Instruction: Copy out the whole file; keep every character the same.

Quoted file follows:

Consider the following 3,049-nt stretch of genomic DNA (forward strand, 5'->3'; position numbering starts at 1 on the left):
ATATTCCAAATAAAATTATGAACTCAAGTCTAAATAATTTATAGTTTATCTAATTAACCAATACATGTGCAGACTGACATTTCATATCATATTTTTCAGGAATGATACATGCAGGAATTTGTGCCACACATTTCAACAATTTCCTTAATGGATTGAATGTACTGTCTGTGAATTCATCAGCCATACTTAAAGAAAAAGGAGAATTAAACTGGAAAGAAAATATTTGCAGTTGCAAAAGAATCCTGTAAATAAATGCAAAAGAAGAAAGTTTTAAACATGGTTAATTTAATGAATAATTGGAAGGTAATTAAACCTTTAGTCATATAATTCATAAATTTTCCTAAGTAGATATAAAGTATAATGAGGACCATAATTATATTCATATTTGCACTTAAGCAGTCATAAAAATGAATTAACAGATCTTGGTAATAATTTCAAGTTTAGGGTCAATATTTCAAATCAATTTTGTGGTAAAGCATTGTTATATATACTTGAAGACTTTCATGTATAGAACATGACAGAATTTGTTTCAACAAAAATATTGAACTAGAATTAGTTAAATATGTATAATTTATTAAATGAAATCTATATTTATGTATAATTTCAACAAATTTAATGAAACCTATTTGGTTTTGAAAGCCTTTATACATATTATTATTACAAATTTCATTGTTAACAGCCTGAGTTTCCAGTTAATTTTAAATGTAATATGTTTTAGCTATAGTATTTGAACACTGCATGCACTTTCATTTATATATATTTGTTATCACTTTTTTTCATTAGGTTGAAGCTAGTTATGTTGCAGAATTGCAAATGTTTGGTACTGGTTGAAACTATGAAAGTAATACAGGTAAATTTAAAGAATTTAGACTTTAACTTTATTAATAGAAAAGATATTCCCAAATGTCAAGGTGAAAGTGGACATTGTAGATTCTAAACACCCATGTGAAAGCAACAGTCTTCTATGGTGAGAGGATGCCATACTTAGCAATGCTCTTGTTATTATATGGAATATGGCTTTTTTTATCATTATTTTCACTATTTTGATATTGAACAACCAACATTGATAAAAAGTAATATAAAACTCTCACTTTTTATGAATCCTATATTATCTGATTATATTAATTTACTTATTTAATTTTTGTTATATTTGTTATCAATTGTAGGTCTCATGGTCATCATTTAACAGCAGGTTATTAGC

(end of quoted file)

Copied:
Consider the following 3,049-nt stretch of genomic DNA (forward strand, 5'->3'; position numbering starts at 1 on the left):
ATATTCCAAATAAAATTATGAACTCAAGTCTAAATAATTTATAGTTTATCTAATTAACCAATACATGTGCAGACTGACATTTCATATCATATTTTTCAGGAATGATACATGCAGGAATTTGTGCCACACATTTCAACAATTTCCTTAATGGATTGAATGTACTGTCTGTGAATTCATCAGCCATACTTAAAGAAAAAGGAGAATTAAACTGGAAAGAAAATATTTGCAGTTGCAAAAGAATCCTGTAAATAAATGCAAAAGAAGAAAGTTTTAAACATGGTTAATTTAATGAATAATTGGAAGGTAATTAAACCTTTAGTCATATAATTCATAAATTTTCCTAAGTAGATATAAAGTATAATGAGGACCATAATTATATTCATATTTGCACTTAAGCAGTCATAAAAATGAATTAACAGATCTTGGTAATAATTTCAAGTTTAGGGTCAATATTTCAAATCAATTTTGTGGTAAAGCATTGTTATATATACTTGAAGACTTTCATGTATAGAACATGACAGAATTTGTTTCAACAAAAATATTGAACTAGAATTAGTTAAATATGTATAATTTATTAAATGAAATCTATATTTATGTATAATTTCAACAAATTTAATGAAACCTATTTGGTTTTGAAAGCCTTTATACATATTATTATTACAAATTTCATTGTTAACAGCCTGAGTTTCCAGTTAATTTTAAATGTAATATGTTTTAGCTATAGTATTTGAACACTGCATGCACTTTCATTTATATATATTTGTTATCACTTTTTTTCATTAGGTTGAAGCTAGTTATGTTGCAGAATTGCAAATGTTTGGTACTGGTTGAAACTATGAAAGTAATACAGGTAAATTTAAAGAATTTAGACTTTAACTTTATTAATAGAAAAGATATTCCCAAATGTCAAGGTGAAAGTGGACATTGTAGATTCTAAACACCCATGTGAAAGCAACAGTCTTCTATGGTGAGAGGATGCCATACTTAGCAATGCTCTTGTTATTATATGGAATATGGCTTTTTTTATCATTATTTTCACTATTTTGATATTGAACAACCAACATTGATAAAAAGTAATATAAAACTCTCACTTTTTATGAATCCTATATTATCTGATTATATTAATTTACTTATTTAATTTTTGTTATATTTGTTATCAATTGTAGGTCTCATGGTCATCATTTAACAGCAGGTTATTAGC